Bili Thedford
Andrae Crouch & the Disciples

What can I say? There was life before Andrae Crouch, and then our lives after we met him. He was a pivotal figure for Kathryn Wiley and I in our early walk with Jesus, and even for the last 38 years when we weren't geographically close. There are so many words I could say about Andrae; he was generous, kind, funny, but he could be intense when he needed to be. He captivated audiences around the world by proclaiming Jesus as the Son of God, through the gift of music that God had given him. To be a part of that, to SEE the grace of God move in concerts around the world, was life changing. To God Be the Glory! Prayers for Sandra Crouch and the church family in LA. OK Andrae, it's your turn to pray for us now. We love you!

Fletch Wiley
Sonlight • Andrae Crouch & the Disciples • Koinonia

Deeply saddened but eternally grateful for the privilege of knowing, recording, performing, singing his anointed songs, praying backstage, sharing meals & laughter....precious moments in our lives with this amazing, iconic and humble man of God! There will never be another like him! Andrae' touched the world! "To God be the glory!" Prayers for Sandra and family and all those many Disciples! RIP dear brother!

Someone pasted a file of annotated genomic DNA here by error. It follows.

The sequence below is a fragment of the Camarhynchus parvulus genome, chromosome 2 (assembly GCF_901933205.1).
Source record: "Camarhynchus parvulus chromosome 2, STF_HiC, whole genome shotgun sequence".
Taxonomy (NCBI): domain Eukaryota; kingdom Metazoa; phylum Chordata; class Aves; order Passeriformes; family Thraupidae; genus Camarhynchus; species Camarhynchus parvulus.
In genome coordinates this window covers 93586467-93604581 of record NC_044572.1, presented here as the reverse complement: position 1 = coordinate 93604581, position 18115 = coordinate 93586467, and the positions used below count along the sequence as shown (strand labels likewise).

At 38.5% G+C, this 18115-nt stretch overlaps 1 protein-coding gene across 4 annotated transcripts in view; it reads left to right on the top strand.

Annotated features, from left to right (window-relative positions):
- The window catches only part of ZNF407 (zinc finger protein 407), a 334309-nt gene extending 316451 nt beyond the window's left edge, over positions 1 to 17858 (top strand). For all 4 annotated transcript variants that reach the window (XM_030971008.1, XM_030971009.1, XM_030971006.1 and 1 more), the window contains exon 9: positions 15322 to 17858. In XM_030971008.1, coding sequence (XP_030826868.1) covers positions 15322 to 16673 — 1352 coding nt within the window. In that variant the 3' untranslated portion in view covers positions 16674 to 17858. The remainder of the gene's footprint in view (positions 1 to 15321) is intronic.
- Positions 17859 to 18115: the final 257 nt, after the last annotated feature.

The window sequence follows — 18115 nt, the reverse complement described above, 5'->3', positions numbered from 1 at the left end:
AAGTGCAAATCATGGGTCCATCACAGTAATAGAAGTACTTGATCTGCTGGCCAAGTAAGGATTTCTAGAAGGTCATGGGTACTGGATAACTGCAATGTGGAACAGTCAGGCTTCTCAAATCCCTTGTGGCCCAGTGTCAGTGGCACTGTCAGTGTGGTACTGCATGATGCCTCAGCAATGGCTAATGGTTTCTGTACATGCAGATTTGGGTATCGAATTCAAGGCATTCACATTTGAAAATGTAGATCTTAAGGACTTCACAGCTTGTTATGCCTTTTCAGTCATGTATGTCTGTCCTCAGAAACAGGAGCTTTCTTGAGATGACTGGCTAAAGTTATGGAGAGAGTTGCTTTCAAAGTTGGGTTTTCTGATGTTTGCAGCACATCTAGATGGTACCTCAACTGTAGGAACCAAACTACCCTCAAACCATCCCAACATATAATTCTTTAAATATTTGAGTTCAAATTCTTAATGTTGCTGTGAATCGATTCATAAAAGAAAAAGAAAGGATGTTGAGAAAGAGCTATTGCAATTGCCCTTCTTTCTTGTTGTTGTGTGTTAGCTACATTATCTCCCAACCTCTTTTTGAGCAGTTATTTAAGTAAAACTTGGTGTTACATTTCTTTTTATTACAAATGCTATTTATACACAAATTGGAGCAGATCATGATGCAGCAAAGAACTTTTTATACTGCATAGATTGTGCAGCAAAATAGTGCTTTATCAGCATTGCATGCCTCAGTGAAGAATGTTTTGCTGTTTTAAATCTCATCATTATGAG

Steve Archer
The Archers

Lord, thank You for the music and ministry of Andrae Crouch. I know You will enjoy him in Heaven as we have here on earth!

I remember doing some concerts and festivals with him back when I was getting started in Christian music in the mid 70's. At one festival there was no room in the audience for me to see him so Andrae said, "Come sit with me on stage!" So there I was on stage, sitting partly under his keyboard. I think I can still hear that monitor ringing in my ears! See you later, dear brother! 

Scott Wesley Brown

The man whose songs created the contemporary Christian music movement, the man who inspired a generation to first shout, "I love Jesus yes I do, I love Jesus how about you?" and the man who brought me to Christ 29 years ago, has left his body to be with the Lord that he sung about so effectively for 50 years. My heart is broken tonight in 1,000 pieces. I was just with him a month ago, laughing, joking, prophesying over each other and listening to each others' songs.